May 25, 1977 – the blockbuster film “Star Wars” opened in theaters.
May 26, 1924 – President Calvin Coolidge signed the National Origins Act that sharply restricted immigration for the next 40 years. It not only shrank the volume of immigration from as many as 1 million immigrants per year to about 200,000, the law also intentionally discriminated against undesirable immigrant groups like Jews and Italians. It was replaced by a more equitable immigration law in 1965.
May 30, 1922 – The Lincoln Memorial was dedicated in Washington DC.
And what notable people were born this week in American history?
May 26, 1895 – photographer Dorothea Lange. Her most famous photograph is Migrant Mother, which captured the desperate face of a struggling mother and her children during the Great Depression.
May 26, 1926 – jazz trumpeter Miles Davis
May 27, 1794 – railroad magnate Cornelius Vanderbilt.
May 27, 1819 – poet and author Julia Ward Howe who is best known for writing “The Battle Hymn of the Republic” during the Civil War.
May 27, 1907 – writer and marine biologist Rachel Carson who helped launch the modern environmental movement with her book, Silent Spring.
May 29, 1917 – 35th POTUS John F. Kennedy
May 31, 1819 – poet Walt Whitman
The Last Word
Let’s give it to Walt Whitman, who was born 201 years ago this week.
In his preface to his masterful collection of poems, Leaves of Grass, Whitman urged his readers to free themselves of ideas, conventions, and traditions that suppressed their true selves.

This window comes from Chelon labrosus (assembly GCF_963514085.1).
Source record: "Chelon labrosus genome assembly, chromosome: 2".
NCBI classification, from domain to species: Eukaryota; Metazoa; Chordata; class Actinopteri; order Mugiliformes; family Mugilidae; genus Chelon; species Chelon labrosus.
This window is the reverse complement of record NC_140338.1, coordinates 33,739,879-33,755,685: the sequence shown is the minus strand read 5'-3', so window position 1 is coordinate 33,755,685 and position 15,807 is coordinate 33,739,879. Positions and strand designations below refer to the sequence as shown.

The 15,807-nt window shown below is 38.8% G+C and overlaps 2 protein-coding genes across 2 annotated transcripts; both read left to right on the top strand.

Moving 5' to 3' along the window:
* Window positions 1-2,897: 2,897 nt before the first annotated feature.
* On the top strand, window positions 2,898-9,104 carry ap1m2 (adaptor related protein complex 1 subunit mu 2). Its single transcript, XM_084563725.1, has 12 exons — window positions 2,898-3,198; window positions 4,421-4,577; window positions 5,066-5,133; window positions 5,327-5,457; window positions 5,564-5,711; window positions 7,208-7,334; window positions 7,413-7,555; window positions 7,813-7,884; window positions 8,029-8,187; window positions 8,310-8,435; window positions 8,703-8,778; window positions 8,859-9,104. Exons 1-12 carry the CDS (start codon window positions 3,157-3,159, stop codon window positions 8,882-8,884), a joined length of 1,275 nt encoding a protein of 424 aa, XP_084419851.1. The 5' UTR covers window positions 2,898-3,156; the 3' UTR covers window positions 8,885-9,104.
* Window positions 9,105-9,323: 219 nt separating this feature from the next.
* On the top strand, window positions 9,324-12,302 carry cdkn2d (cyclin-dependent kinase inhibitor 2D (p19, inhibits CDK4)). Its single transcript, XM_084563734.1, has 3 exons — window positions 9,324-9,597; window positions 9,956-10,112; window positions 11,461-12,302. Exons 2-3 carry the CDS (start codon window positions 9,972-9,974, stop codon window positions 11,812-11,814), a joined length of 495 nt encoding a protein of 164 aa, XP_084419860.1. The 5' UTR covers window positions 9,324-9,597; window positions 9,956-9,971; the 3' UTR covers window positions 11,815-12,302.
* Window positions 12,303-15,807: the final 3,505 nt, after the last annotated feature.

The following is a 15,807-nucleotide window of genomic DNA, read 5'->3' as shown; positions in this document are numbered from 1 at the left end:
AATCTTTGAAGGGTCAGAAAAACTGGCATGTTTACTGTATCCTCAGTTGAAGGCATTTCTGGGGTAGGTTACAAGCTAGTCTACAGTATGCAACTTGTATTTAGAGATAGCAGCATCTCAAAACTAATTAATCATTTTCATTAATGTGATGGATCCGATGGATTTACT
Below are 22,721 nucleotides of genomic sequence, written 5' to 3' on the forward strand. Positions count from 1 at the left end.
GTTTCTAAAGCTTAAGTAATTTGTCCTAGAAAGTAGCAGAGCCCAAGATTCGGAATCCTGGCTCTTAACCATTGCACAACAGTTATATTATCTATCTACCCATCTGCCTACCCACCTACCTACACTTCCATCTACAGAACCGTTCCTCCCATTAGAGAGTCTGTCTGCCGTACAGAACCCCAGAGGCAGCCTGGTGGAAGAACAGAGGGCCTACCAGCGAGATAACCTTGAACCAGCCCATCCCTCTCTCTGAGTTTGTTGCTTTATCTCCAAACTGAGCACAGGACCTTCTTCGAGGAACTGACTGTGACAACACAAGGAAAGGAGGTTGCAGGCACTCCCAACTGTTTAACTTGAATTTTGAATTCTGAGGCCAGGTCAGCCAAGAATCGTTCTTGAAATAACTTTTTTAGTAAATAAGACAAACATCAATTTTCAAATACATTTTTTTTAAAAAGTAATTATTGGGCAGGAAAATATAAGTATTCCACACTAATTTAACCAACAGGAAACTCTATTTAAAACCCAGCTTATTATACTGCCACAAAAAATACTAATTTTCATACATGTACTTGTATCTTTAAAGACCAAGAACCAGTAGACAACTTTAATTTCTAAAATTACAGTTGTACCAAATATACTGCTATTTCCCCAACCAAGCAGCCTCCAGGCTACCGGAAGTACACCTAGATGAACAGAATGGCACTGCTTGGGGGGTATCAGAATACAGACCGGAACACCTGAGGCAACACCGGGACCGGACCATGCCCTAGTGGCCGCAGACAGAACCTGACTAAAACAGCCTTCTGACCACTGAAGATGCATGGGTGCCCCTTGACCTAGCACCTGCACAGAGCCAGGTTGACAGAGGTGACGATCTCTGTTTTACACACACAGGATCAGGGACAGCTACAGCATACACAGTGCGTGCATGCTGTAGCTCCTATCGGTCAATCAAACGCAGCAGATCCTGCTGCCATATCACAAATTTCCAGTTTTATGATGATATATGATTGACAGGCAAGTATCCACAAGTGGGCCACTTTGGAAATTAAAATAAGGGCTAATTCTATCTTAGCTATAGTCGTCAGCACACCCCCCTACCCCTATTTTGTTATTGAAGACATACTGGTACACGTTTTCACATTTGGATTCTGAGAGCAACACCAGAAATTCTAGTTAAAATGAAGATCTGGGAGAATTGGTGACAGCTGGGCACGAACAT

“re-examine all you have been told at school or church or in any book, dismiss whatever insults your own soul, and your very flesh shall be a great poem and have the richest fluency not only in its words but in the silent lines of its lips and face and between the lashes of your eyes and in every motion and joint of your body.”
For more information about the In The Past Lane podcast, head to our website, www.InThePastLane.com
Music for This Episode
Jay Graham, ITPL Intro (JayGMusic.com)
The Joy Drops, “Track 23,” Not Drunk (Free Music Archive)
Sergey Cheremisinov, “Gray Drops” (Free Music Archive)
Pictures of the Flow, “Horses” (Free Music Archive)
Ondrosik, “Tribute to Louis Braille” (Free Music Archive)
Alex Mason, “Cast Away” (Free Music Archive)
Squire Tuck, “Nuthin’ Without You” (Free Music Archive)
Ketsa, “Multiverse” (Free Music Archive)
Ketsa, “Memories Renewed” (Free Music Archive)
Dana Boule, “Collective Calm” (Free Music Archive)
Borrtex, “Motion” (Free Music Archive)
Ondrosik, “Breakthrough” (Free Music Archive)
Cuicuitte, “sultan cintr” (Free Music Archive)
Blue Dot Sessions, “Pat Dog” (Free Music Archive)
Jon Luc Hefferman, “Winter Trek” (Free Music Archive)
The Bell, “I Am History” (Free Music Archive)